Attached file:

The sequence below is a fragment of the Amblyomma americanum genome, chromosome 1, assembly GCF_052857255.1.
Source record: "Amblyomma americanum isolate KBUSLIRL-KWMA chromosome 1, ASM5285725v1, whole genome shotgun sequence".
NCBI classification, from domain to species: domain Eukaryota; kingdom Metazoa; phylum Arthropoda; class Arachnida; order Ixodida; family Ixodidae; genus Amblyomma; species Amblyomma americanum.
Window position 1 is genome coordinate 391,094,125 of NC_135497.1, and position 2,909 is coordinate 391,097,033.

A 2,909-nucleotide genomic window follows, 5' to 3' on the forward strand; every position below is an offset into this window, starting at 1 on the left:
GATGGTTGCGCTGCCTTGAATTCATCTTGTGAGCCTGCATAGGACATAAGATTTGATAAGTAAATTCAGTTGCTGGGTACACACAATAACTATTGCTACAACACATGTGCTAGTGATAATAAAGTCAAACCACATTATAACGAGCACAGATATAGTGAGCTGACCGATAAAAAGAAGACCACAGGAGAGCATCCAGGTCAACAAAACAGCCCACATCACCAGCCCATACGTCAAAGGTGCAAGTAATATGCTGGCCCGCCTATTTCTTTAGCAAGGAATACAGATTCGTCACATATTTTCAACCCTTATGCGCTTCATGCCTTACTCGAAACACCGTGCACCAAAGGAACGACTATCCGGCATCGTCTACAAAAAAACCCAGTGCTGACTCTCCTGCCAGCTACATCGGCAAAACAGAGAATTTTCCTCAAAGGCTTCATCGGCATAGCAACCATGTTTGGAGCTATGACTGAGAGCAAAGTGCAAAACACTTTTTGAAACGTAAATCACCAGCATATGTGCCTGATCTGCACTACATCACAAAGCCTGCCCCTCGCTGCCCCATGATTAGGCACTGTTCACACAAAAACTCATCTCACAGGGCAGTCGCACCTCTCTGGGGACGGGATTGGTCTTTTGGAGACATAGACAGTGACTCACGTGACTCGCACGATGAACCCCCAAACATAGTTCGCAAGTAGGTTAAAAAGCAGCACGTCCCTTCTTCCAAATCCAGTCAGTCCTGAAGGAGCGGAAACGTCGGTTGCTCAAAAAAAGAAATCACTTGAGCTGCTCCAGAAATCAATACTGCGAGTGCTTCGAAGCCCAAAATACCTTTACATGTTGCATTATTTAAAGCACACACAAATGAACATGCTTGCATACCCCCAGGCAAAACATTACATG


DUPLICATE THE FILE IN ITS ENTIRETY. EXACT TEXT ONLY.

The sequence below is a fragment of the Amblyomma americanum genome, chromosome 1, assembly GCF_052857255.1.
Source record: "Amblyomma americanum isolate KBUSLIRL-KWMA chromosome 1, ASM5285725v1, whole genome shotgun sequence".
NCBI classification, from domain to species: domain Eukaryota; kingdom Metazoa; phylum Arthropoda; class Arachnida; order Ixodida; family Ixodidae; genus Amblyomma; species Amblyomma americanum.
Window position 1 is genome coordinate 391,094,125 of NC_135497.1, and position 2,909 is coordinate 391,097,033.

A 2,909-nucleotide genomic window follows, 5' to 3' on the forward strand; every position below is an offset into this window, starting at 1 on the left:
GATGGTTGCGCTGCCTTGAATTCATCTTGTGAGCCTGCATAGGACATAAGATTTGATAAGTAAATTCAGTTGCTGGGTACACACAATAACTATTGCTACAACACATGTGCTAGTGATAATAAAGTCAAACCACATTATAACGAGCACAGATATAGTGAGCTGACCGATAAAAAGAAGACCACAGGAGAGCATCCAGGTCAACAAAACAGCCCACATCACCAGCCCATACGTCAAAGGTGCAAGTAATATGCTGGCCCGCCTATTTCTTTAGCAAGGAATACAGATTCGTCACATATTTTCAACCCTTATGCGCTTCATGCCTTACTCGAAACACCGTGCACCAAAGGAACGACTATCCGGCATCGTCTACAAAAAAACCCAGTGCTGACTCTCCTGCCAGCTACATCGGCAAAACAGAGAATTTTCCTCAAAGGCTTCATCGGCATAGCAACCATGTTTGGAGCTATGACTGAGAGCAAAGTGCAAAACACTTTTTGAAACGTAAATCACCAGCATATGTGCCTGATCTGCACTACATCACAAAGCCTGCCCCTCGCTGCCCCATGATTAGGCACTGTTCACACAAAAACTCATCTCACAGGGCAGTCGCACCTCTCTGGGGACGGGATTGGTCTTTTGGAGACATAGACAGTGACTCACGTGACTCGCACGATGAACCCCCAAACATAGTTCGCAAGTAGGTTAAAAAGCAGCACGTCCCTTCTTCCAAATCCAGTCAGTCCTGAAGGAGCGGAAACGTCGGTTGCTCAAAAAAAGAAATCACTTGAGCTGCTCCAGAAATCAATACTGCGAGTGCTTCGAAGCCCAAAATACCTTTACATGTTGCATTATTTAAAGCACACACAAATGAACATGCTTGCATACCCCCAGGCAAAACATTACATG